Election Timing

Election Timing

by Alastair Smith
     
 

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ISBN-10: 0521108314

ISBN-13: 9780521108317

Pub. Date: 04/09/2009

Publisher: Cambridge University Press

Endogenous election timing allows leaders to schedule elections "when the time is right." Alastair Smith proposes and tests an informational theory of endogenous election timing that explains when leaders call for elections and the consequences of their decisions. In particular, he argues that, if all else is equal, leaders announce elections when they anticipate a

Overview

Endogenous election timing allows leaders to schedule elections "when the time is right." Alastair Smith proposes and tests an informational theory of endogenous election timing that explains when leaders call for elections and the consequences of their decisions. In particular, he argues that, if all else is equal, leaders announce elections when they anticipate a decline in their future performance. As a consequence, an early election signals a leader's lack of confidence in future outcomes. The earlier that an election occurs relative to expectations, the stronger the signal of demise. Using data on British Parliaments since 1945, the author tests hypotheses related to the timing of elections, electoral support, and subsequent economic performance. Leaders who call elections early (relative to expectations) experience a decline in their popular support relative to preannouncement levels, have shorter campaigns, and experience worse postelectoral performance.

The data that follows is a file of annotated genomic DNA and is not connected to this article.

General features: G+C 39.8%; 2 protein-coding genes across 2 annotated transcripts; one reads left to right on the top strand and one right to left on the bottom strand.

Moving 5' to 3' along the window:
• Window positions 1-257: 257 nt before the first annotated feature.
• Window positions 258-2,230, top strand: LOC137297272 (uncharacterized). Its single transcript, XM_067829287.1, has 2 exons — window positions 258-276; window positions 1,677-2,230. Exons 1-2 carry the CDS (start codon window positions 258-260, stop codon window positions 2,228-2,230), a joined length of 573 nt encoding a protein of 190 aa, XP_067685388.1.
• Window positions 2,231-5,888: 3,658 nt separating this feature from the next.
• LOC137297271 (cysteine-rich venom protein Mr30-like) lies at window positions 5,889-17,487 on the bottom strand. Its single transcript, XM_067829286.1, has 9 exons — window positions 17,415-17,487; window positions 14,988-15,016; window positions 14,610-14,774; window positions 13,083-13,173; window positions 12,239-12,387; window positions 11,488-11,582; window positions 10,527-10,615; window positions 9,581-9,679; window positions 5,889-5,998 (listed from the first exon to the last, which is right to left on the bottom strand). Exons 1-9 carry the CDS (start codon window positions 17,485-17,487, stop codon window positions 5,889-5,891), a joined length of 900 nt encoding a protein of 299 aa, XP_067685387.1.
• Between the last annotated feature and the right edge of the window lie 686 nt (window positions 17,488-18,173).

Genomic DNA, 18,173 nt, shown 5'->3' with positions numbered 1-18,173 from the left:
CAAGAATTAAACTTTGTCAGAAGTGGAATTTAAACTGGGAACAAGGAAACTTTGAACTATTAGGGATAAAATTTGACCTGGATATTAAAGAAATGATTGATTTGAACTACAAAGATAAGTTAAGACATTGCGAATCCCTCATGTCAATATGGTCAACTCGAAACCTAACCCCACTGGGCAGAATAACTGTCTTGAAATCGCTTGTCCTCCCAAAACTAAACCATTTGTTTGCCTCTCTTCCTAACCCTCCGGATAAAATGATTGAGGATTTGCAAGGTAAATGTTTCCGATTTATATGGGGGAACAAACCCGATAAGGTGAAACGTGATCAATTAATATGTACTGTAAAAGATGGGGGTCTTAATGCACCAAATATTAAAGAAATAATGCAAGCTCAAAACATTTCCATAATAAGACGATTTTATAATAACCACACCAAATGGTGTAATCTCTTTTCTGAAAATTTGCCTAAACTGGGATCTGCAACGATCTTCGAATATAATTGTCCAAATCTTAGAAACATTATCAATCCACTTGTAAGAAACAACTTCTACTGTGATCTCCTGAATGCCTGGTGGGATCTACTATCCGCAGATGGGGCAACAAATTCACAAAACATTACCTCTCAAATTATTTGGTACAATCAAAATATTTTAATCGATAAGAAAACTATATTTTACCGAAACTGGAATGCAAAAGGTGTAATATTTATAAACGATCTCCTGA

Product Details

ISBN-13:
9780521108317
Publisher:
Cambridge University Press
Publication date:
04/09/2009
Series:
Political Economy of Institutions and Decisions Series
Edition description:
New Edition
Pages:
288
Product dimensions:
5.90(w) x 9.00(h) x 0.80(d)

Table of Contents

List of Figuresxi
List of Tablesxiv
Prefacexvii
1Calling Elections1
Government Survival9
Formal Procedures for Calling Elections12
The Study of Election Timing21
2An Informational Theory of Election Timing34
Modeling Election Timing36
Incentives to Call Elections45
What Do Early Elections Signal?48
Why Ever Go Early?53
What the Theory Predicts65
The Nuts and Bolts of the Election-Timing Model67
3The Timing of Elections83
The Determinants of Election Timing84
Data92
The Timing of Elections100
Conclusion121
4The Consequences of Election Timing125
Design of the Tests127
The Electoral Consequences of Election Timing130
Measuring the Relative Timing of Elections134
Empirical Determinants of the Electoral Consequences of the Timing Decision140
The Economic Consequences of Election Timing150
The Length of the Campaign and the Timing of Elections158
The Reaction of Stock Markets to the Announcement of Elections161
The Consequences of Relative Election Timing171
Appendix172
5Early and Late Elections in Britain178
Elections179
Early Elections (Relative to Expectations)181
Late Elections199
Elections on Time207
Elections That Never Were208
No Elections and No Expectations of Elections220
Spurious Considerations That Affect Timing221
6Conclusions224
Extensions to Other Systems229
Other Questions235
Endogenous versus Exogenous Election Timing240
Bibliography245
Index257

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